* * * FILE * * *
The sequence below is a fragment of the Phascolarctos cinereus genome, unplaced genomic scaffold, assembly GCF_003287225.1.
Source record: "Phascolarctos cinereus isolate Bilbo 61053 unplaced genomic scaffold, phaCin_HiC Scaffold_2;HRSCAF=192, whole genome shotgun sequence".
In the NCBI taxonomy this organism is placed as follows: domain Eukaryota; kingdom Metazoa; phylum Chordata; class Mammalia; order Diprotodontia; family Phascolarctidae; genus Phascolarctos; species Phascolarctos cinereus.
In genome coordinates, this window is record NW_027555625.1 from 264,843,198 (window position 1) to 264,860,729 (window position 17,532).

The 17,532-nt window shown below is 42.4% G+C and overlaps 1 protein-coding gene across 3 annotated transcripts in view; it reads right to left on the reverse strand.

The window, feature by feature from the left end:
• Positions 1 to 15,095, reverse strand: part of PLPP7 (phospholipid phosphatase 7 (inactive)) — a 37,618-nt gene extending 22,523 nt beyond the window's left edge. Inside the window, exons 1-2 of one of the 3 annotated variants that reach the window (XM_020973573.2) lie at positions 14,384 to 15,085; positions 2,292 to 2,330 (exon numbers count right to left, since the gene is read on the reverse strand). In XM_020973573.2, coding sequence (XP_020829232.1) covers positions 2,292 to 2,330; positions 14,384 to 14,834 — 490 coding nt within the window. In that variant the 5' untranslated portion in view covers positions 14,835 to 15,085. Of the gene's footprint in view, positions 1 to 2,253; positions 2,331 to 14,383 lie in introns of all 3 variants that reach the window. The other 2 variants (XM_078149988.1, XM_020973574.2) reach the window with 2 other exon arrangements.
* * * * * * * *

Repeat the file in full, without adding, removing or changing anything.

The sequence below is a fragment of the Phascolarctos cinereus genome, unplaced genomic scaffold, assembly GCF_003287225.1.
Source record: "Phascolarctos cinereus isolate Bilbo 61053 unplaced genomic scaffold, phaCin_HiC Scaffold_2;HRSCAF=192, whole genome shotgun sequence".
In the NCBI taxonomy this organism is placed as follows: domain Eukaryota; kingdom Metazoa; phylum Chordata; class Mammalia; order Diprotodontia; family Phascolarctidae; genus Phascolarctos; species Phascolarctos cinereus.
In genome coordinates, this window is record NW_027555625.1 from 264,843,198 (window position 1) to 264,860,729 (window position 17,532).

The 17,532-nt window shown below is 42.4% G+C and overlaps 1 protein-coding gene across 3 annotated transcripts in view; it reads right to left on the reverse strand.

The window, feature by feature from the left end:
• Positions 1 to 15,095, reverse strand: part of PLPP7 (phospholipid phosphatase 7 (inactive)) — a 37,618-nt gene extending 22,523 nt beyond the window's left edge. Inside the window, exons 1-2 of one of the 3 annotated variants that reach the window (XM_020973573.2) lie at positions 14,384 to 15,085; positions 2,292 to 2,330 (exon numbers count right to left, since the gene is read on the reverse strand). In XM_020973573.2, coding sequence (XP_020829232.1) covers positions 2,292 to 2,330; positions 14,384 to 14,834 — 490 coding nt within the window. In that variant the 5' untranslated portion in view covers positions 14,835 to 15,085. Of the gene's footprint in view, positions 1 to 2,253; positions 2,331 to 14,383 lie in introns of all 3 variants that reach the window. The other 2 variants (XM_078149988.1, XM_020973574.2) reach the window with 2 other exon arrangements.